Fair Dinkum, responding to developments in Washington involving the US State Department and SL Tamil representatives outlined by Daya Gamage recently
Michael, I read Daya Gamage’s article published in the Colombo Telegraph (4/12/2021) with considerable interest. It raises red flags for Sri Lanka, and I’ll touch on three in this short memo.
A: The US is not a ‘champion’ of ‘justice and human rights’. It may like to think so as indicated in the remarks given by representatives from the US Foreign Affairs Committee. Washington views the former Defense Secretary during the Eelam War IV and current Sr Lankan president Gotabaya Rajapaksa as a “war criminal”, but the US does not hold the moral high ground to be the legitimate world authority responsible for determining war criminals, particularly as the US withdrew from the International Criminal Court (ICC) after prosecutors initiated proceedings over war crimes committed by Americans, including Mike Pompeo. To avoid facing international justice, the US withdrew from the ICC and imposed sanctions on the chief prosecutor. Washington wants us to believe the US does not commit war crimes. For the US, war crimes are only committed by non-Western countries. Of course, this is baloney.
B: We should also think about the timing of the US now raising the prospect of devolution of power to the Tamil-majority districts in the north and east. It could be a way for the US to apply pressure on Sri Lanka to downgrade its relationship with China in favour of greater US influence in Sri Lanka’s affairs. If Sri Lanka were to bow to US pressure, American concerns about the Tamil minority and devolution may disappear overnight in much the same way as occurred when the US cut funding and military support to Tibetan guerrillas seeking independence in their war against China in the 1950s-60s, after the US decided it was better for them to develop good relations with China. US government foreign policy is irrational and can change at any time when it is politically expedient to do so.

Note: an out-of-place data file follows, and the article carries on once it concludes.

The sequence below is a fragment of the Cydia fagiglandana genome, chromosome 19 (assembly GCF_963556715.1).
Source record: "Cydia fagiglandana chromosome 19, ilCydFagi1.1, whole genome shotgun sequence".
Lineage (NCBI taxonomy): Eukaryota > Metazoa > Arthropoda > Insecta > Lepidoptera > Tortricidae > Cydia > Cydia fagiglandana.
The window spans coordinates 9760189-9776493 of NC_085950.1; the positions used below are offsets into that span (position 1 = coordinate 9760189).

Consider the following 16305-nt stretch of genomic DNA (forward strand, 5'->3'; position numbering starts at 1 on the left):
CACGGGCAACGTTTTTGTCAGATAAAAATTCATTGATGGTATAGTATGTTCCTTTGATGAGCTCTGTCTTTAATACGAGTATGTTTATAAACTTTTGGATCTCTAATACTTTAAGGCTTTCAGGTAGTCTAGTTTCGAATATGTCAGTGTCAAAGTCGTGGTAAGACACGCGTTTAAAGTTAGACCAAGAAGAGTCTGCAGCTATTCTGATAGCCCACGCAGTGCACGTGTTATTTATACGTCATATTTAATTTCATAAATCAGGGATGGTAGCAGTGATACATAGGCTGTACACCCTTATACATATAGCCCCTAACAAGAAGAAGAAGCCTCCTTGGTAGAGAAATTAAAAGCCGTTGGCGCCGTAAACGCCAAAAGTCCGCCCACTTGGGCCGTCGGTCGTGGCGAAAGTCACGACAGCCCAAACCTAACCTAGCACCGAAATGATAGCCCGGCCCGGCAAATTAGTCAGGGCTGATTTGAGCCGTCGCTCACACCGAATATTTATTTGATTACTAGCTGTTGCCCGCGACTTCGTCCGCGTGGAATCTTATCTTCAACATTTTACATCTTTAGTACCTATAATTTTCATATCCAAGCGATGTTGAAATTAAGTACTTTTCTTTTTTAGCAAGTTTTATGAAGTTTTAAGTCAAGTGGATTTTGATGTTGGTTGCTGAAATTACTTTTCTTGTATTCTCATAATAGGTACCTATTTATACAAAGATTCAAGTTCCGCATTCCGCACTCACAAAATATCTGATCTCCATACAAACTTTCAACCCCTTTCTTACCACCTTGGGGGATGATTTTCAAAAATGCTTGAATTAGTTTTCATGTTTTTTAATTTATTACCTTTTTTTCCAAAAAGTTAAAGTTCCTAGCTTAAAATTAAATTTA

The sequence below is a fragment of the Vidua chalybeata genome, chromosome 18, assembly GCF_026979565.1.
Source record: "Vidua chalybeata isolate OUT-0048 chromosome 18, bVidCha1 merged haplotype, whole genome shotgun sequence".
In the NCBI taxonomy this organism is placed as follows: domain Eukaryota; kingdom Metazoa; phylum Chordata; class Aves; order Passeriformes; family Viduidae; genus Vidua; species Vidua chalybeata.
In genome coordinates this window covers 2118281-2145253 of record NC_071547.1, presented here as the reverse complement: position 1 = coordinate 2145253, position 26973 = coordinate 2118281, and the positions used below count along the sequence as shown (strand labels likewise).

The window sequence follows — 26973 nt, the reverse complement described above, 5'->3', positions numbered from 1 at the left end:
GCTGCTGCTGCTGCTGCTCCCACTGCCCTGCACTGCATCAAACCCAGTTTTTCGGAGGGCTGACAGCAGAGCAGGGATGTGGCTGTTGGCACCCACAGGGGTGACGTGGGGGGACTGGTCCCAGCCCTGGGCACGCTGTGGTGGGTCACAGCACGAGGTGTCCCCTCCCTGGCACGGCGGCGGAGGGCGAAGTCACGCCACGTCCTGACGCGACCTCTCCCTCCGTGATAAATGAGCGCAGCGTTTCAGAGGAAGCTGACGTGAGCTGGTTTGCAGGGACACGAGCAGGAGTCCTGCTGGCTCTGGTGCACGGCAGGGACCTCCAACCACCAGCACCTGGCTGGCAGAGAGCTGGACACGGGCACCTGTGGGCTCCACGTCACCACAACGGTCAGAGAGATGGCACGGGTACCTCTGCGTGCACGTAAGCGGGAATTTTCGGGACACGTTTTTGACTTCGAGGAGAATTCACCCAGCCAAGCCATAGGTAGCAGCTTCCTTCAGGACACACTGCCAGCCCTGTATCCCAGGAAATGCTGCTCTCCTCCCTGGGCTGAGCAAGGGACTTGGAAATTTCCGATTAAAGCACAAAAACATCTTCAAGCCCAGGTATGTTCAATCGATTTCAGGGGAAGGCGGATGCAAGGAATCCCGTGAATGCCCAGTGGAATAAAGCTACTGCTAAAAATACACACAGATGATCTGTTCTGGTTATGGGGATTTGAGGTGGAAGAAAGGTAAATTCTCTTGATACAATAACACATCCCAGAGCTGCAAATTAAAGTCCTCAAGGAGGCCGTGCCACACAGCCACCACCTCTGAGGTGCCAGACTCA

C: It is a serious mistake to believe the US knows or understands everything about Sri Lanka. Yes, the US will be building up profiles of the leadership and influential persons in the country. US diplomats will be gathering data on the day-to-day political and economic activities in Sri Lanka. They will be spying on the Chinese Embassy and on the Sri Lankan government’s communications with China, and actively trying tosabotage Sri Lanka-China relations. But the US can’t know everything about Sri Lanka. Nobody does. In particular, they cannot know or predict the unintended consequences of their interventions in Sri Lanka. And even worse, they probably don’t care if things happen to blow up or go wrong because of their interventions. They will simply wash their hands of it and walk away. Dividing the country could easily lead to the same sort of problems and war that has inflicted South Asia after Britain divided India into two countries – Pakistan and India.
Going back over history since WW2, the Americans have got it wrong 99% of the time with their interventions around the world, often with devastating consequences for humanity and societies, which the US continually fails to take responsibility for. This should give pause to anyone (including the Sri Lankan government) to think very carefully about US’s proposals for devolution, given their policy has been largely shaped by TNA’s interests.
The GAMAGE ARTICLE
“U.S. Congress, State Department to Bring Fresh Pressure on Sri Lanka for Devolution & Accountability,” 4 December 2021, …. https://www.colombotelegraph.com/index.php/u-s-congress-state-department-to-bring-fresh-pressure-on-sri-lanka-for-devolution-accountability/
The Government of Sri Lanka is getting fresh – and this time serious – pressure for the implementation of the Thirteenth Amendment to hold the long overdue provincial council election and devolve power to provinces, one of the policy planks adopted by Washington since the conclusion of the Eelam War IV.
The pressure was renewed by Washington following the Sri Lankan Tamil political-legislative delegation, led by TNA spokesman Abraham Sumanthiran, along with the representatives of Tamil Diaspora representing the London-based Global Tamil Forum met for a week-long discourse with (Congressional) lawmakers and (State Department) policymakers in the week November 15 through 20.
Washington policymakers were of the opinion that the best devive to solve Sri Lanka’s ethnic problem and address minority Tamil grievances was the devolution of power to the Tamil-majority districts in the north and east advocated by two classified documents in 1984 and 1986 jointly prepared by the U.S. National Security Agency and the State Department. The two documents – since declassified in 2011 – further noted that Washington should not extend military assistance to Sri Lanka – requested by the Jayewardene administration at that time – to combat the emerging Tamil rebellion in the North of Sri Lanka as the military assistance could be used to suppress the minority Tamil community. The Documents justified their determination declaring that Washington could face problems in dealing with minorities in other countries if it supplied to suppress the minority Tamils.